Here’s Republican Neel Kashkari’s fundamental problem in challenging Democratic Gov. Jerry Brown: The governor’s ’s job approval rating is at 55% among likely voters compared to 42% two years ago. And while a slight majority of likely voters still say the state is going in the wrong direction, today, 43% say things in California are generally going in the right direction – up from 29% in September 2012.
These are data from the just-released survey by the Public Policy Institute of California, which also finds Gov. Gandalf with a 21 point lead over Xerxes – 54% to 33% — including 86% of Democrats, 45% of independents and even 19% (about two in 10!) of Republicans.
PPIC’s poll, taken Sept. 8-15, suggests an even wider margin for Brown than the Field Poll of Aug. 14-28, which found Brown with a 16 percentage point lead, 50-34%. Field also found Brown with a 58% job approval rating while 43% of likely voters said the state is moving in the right direction compared to 41% who said it is on the wrong track.
More importantly, Neel is no longer covering the spread against the Calbuzz Election Pool line: Brown -20, Kashkari +20.
Bettors Background For handicappers, we offer some historical data on the biggest whoopings in recent years: in 1998, Democratic Lt. Gov. Gray Davis beat Republican Atty. Gen. Dan Lungren 58-38%; in 2006, Republican movie star Arnold Schwarzenegger beat Democratic Treasurer Phil Angelides 56-39%; in 1994, Republican Gov. Pete Wilson beat Democratic Treasurer Kathleen Brown 56-41%; and in 2010, Atty. Gen. (and former Gov.) Jerry Brown beat Republican businesswoman Meg Whitman 54-41%.
Comes now a former Goldman Sachs and Troubled Assets Relief Program banker with absolutely no elective experience and none of Whitman’s billions, up against a man who has been Secretary of State, a two-term Governor, three-time presidential candidate and Mayor of Oakland with a job approval rating somewhere around 55% or 58%.
This is only a contest in Kashkari’s loopy overripe imagination. But we like his spirit and have urged him to make a friendly non-cash wager with Calbuzz about the statement he made in his convention speech Sunday: “I deeply believe we can win in November.” So far, no word from Xerxes, but we’re anxiously keeping an eye on his Twitter feed.
As we’ve said before, Kashkari is arguing a case that voters simply don’t accept: that California is going to hell in a hand basket on jobs, education and poverty. Brown, after meeting Kashkari in one off-off-prime-time debate, isn’t even running a campaign. He’s just sitting on a $23 million war chest and running another of his Sun Tzu campaigns:
…those who win every battle are not really skillful – those who render others’ armies helpless without fighting are the best of all… When you induce others to construct a formation while you yourself are formless, then you are concentrated while the opponent is divided.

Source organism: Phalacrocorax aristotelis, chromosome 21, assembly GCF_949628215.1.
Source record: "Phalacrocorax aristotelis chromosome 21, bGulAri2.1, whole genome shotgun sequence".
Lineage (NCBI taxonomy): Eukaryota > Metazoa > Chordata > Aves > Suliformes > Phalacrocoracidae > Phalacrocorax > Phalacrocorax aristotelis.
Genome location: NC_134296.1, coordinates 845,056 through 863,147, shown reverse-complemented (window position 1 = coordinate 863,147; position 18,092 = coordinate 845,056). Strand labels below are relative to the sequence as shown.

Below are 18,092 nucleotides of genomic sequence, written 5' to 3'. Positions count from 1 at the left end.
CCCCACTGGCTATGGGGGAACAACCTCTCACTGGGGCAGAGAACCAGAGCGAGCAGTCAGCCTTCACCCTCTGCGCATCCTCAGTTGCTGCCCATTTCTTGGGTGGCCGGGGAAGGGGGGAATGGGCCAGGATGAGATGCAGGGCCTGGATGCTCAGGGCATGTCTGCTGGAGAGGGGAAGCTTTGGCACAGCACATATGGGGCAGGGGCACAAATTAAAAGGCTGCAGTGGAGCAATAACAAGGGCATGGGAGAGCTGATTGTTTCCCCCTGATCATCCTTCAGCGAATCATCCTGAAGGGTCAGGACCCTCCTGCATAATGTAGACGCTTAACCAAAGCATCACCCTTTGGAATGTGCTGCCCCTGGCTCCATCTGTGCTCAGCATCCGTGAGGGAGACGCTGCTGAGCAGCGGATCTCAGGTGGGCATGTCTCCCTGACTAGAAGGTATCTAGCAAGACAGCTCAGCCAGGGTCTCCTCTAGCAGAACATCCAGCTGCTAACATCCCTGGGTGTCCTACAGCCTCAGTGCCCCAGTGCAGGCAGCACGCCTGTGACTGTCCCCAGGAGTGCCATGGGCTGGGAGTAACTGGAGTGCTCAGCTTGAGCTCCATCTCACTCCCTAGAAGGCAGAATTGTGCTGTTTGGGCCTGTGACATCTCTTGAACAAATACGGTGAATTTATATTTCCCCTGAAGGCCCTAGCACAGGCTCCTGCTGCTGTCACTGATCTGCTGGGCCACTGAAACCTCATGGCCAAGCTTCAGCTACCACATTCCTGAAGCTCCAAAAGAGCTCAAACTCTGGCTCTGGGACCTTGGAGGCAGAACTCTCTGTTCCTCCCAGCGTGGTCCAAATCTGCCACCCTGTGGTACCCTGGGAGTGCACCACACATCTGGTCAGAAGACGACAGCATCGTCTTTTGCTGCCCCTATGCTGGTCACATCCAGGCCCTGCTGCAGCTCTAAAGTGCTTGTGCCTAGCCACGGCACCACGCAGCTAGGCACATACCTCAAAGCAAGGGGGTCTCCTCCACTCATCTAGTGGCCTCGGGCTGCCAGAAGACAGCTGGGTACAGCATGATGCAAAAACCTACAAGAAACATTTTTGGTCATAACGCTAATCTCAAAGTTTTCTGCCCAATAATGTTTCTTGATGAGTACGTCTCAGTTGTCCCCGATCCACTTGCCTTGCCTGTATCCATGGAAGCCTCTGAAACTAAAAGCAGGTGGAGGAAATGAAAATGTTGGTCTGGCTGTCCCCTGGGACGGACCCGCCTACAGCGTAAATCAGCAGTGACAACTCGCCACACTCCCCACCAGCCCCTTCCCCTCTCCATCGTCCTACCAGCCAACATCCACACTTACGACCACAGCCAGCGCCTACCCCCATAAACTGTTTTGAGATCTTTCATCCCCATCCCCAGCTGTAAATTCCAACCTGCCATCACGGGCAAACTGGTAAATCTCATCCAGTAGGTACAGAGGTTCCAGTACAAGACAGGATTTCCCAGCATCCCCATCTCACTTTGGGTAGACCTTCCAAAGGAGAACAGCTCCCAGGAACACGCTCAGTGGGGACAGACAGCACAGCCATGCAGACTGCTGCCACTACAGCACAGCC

GOP’s Weakest Link There are many other fine data points in PPIC’s new poll, none of which interest us all that much, except for one we keep yammering about because it’s key to whether the California Republican Party will prevent itself from falling even further from 28% of registration.
PPIC asked: Would you favor or oppose providing a path to citizenship for illegal immigrants in the U.S. if they met certain requirements including a waiting period, paying fines and back taxes, passing criminal background checks, and learning English?
Eight in 10 (82%) of all Californians favor the proposal and just 17% oppose it. That includes 90% of Democrats, 87% of independents and – nudge, nudge – 58% of Republicans.
But wait, that’s not all! A pathway to citizenship is supported by 88% of liberals, 86% of moderates and 73% of conservatives. And – in case there was a question about what Hispanics want – by 76% of whites and 95% of Latinos. In polling, 95% is off the charts: you could ask a random sample of people if Elvis is dead or if the Pope is Catholic and likely fewer than 95% would say yes.
Tea Party, and therefore Republican Party, dogma, is that a path to citizenship constitutes the outrage of “amnesty” for immigrants. Which helps explain why Democrat Brown leads Republican Kashkari only 44-41% among whites but a staggering 74-19% among Latino likely voters. Xerxes is stuck with the California GOP brand – even if he himself parts ways with GOP orthodoxy by backing “a long pathway to citizenship” (whatever that means).
PPIC surveyed 1,702 California adult residents by landline and cell phone September 1-15 (the pathway to citizenship question was asked Sept. 8-11). Within the sample, 916 respondents were identified as likely voters. The margin of error for all adults was ±3.6 percent at the 95 percent confidence level; for likely voters the margin of error was ±4.9 percent, and for the 652 adults asked the pathway question the margin of error was ±5.7 percent.
Special thanks to Linda Strean at PPIC for getting those extra crosstabs for Calbuzz.